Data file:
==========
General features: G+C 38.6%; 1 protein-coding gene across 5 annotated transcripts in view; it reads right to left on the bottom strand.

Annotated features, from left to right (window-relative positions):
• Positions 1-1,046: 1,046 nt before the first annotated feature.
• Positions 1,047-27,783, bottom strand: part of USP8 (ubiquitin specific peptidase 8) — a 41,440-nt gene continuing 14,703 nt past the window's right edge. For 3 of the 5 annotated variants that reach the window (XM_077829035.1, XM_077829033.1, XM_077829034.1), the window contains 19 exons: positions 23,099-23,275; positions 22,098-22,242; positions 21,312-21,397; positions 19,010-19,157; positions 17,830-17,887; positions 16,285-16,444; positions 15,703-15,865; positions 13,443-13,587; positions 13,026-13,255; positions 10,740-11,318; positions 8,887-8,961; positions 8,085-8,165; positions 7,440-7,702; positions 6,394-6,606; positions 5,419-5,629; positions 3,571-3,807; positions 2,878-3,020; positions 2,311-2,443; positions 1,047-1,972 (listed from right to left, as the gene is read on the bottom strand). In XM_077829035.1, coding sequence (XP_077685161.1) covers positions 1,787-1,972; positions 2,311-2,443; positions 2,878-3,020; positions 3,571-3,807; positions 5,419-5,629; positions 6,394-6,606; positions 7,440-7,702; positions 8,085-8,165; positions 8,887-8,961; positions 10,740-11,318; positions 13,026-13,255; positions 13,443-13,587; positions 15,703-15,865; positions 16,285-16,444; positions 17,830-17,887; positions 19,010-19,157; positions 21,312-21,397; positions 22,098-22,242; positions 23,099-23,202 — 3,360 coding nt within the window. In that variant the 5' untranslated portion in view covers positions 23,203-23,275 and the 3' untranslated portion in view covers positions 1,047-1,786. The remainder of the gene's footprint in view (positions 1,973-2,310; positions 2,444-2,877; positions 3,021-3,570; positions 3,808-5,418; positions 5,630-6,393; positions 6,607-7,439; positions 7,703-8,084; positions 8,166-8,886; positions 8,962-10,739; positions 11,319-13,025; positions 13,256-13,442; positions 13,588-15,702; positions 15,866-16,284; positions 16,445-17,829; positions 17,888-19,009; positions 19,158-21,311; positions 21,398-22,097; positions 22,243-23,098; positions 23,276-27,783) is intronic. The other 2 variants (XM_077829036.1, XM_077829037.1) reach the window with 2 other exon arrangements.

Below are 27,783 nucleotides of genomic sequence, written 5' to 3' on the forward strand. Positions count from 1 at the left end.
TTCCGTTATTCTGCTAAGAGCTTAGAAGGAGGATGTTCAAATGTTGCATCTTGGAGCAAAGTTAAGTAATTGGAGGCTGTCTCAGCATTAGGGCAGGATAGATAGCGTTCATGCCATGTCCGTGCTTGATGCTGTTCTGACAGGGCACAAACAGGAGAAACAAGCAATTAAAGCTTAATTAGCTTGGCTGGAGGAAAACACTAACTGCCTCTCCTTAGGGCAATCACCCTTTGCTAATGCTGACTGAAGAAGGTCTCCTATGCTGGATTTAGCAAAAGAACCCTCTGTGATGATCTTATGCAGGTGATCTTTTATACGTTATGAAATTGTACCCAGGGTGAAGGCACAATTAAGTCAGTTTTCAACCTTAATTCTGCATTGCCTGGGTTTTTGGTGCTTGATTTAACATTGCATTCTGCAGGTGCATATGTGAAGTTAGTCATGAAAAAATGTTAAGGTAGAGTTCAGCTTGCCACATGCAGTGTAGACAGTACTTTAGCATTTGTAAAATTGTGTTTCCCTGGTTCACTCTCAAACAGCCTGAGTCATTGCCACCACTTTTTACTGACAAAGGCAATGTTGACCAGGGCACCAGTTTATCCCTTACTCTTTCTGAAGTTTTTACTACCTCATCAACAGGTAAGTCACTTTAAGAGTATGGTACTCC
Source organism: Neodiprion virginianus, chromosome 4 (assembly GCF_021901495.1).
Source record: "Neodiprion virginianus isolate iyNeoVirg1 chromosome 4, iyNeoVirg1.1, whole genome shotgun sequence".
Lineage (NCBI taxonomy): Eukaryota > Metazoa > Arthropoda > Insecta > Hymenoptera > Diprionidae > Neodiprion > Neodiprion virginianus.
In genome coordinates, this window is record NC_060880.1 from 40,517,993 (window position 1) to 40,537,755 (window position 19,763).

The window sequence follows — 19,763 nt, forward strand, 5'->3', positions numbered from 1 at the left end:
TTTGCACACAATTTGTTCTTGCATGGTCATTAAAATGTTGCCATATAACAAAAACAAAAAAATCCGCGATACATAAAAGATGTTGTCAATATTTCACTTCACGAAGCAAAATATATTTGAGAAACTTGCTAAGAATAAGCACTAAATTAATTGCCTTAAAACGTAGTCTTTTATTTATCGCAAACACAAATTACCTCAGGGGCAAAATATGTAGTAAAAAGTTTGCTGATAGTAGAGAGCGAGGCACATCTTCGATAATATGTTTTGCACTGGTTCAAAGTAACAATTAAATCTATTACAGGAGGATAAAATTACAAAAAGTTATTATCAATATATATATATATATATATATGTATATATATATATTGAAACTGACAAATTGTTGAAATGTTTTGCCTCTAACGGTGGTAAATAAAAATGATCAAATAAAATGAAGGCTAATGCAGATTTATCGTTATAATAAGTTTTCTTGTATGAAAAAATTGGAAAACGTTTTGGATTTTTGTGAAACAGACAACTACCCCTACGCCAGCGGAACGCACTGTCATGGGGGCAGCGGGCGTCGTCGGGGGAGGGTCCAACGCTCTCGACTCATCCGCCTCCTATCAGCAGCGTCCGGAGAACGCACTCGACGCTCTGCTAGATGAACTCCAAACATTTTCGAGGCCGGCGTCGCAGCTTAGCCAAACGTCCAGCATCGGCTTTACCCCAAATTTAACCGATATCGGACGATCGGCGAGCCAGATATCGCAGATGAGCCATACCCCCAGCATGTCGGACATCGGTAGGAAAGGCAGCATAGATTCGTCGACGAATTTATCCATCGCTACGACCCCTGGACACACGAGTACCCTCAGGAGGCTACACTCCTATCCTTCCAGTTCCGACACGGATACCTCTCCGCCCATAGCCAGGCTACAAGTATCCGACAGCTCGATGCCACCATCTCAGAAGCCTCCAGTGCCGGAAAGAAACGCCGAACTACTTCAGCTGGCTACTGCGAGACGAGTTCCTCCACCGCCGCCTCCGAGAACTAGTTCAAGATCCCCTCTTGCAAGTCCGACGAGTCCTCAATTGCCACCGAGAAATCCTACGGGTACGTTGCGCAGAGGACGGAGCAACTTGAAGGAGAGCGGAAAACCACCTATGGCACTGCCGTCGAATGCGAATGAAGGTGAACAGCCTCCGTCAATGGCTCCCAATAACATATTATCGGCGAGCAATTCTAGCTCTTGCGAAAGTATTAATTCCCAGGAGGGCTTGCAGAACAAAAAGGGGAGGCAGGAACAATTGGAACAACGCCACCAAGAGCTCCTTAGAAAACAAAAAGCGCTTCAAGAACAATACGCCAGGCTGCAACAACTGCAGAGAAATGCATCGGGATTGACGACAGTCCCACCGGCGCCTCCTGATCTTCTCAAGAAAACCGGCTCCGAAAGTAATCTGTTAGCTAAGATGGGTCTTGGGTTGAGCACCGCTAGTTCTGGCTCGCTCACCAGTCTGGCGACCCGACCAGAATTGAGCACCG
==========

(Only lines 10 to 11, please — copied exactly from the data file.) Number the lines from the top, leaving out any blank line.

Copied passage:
In genome coordinates, this window is record NC_060880.1 from 40,517,993 (window position 1) to 40,537,755 (window position 19,763).

The window sequence follows — 19,763 nt, forward strand, 5'->3', positions numbered from 1 at the left end: